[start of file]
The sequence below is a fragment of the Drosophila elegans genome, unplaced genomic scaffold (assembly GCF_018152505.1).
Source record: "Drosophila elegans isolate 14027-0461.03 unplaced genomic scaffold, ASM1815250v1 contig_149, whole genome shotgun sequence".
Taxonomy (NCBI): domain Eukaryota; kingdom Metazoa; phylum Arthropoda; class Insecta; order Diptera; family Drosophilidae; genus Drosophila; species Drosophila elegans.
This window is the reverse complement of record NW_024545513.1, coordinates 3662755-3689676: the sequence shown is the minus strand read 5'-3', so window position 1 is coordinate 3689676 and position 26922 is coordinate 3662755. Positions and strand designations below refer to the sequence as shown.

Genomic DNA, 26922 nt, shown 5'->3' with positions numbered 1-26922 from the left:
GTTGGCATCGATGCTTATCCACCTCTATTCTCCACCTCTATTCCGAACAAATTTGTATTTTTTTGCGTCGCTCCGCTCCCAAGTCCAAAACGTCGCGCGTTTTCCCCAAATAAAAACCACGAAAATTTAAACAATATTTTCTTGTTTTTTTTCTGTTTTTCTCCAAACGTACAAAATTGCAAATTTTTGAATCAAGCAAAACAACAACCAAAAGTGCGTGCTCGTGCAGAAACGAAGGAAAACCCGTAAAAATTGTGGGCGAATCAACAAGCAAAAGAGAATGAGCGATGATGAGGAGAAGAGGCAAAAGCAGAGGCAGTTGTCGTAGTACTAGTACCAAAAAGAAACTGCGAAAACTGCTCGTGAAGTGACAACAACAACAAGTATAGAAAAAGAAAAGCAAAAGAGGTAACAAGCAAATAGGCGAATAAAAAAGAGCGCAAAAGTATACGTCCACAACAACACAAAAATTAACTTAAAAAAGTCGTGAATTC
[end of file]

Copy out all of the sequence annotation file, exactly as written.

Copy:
The sequence below is a fragment of the Drosophila elegans genome, unplaced genomic scaffold (assembly GCF_018152505.1).
Source record: "Drosophila elegans isolate 14027-0461.03 unplaced genomic scaffold, ASM1815250v1 contig_149, whole genome shotgun sequence".
Taxonomy (NCBI): domain Eukaryota; kingdom Metazoa; phylum Arthropoda; class Insecta; order Diptera; family Drosophilidae; genus Drosophila; species Drosophila elegans.
This window is the reverse complement of record NW_024545513.1, coordinates 3662755-3689676: the sequence shown is the minus strand read 5'-3', so window position 1 is coordinate 3689676 and position 26922 is coordinate 3662755. Positions and strand designations below refer to the sequence as shown.

Genomic DNA, 26922 nt, shown 5'->3' with positions numbered 1-26922 from the left:
GTTGGCATCGATGCTTATCCACCTCTATTCTCCACCTCTATTCCGAACAAATTTGTATTTTTTTGCGTCGCTCCGCTCCCAAGTCCAAAACGTCGCGCGTTTTCCCCAAATAAAAACCACGAAAATTTAAACAATATTTTCTTGTTTTTTTTCTGTTTTTCTCCAAACGTACAAAATTGCAAATTTTTGAATCAAGCAAAACAACAACCAAAAGTGCGTGCTCGTGCAGAAACGAAGGAAAACCCGTAAAAATTGTGGGCGAATCAACAAGCAAAAGAGAATGAGCGATGATGAGGAGAAGAGGCAAAAGCAGAGGCAGTTGTCGTAGTACTAGTACCAAAAAGAAACTGCGAAAACTGCTCGTGAAGTGACAACAACAACAAGTATAGAAAAAGAAAAGCAAAAGAGGTAACAAGCAAATAGGCGAATAAAAAAGAGCGCAAAAGTATACGTCCACAACAACACAAAAATTAACTTAAAAAAGTCGTGAATTC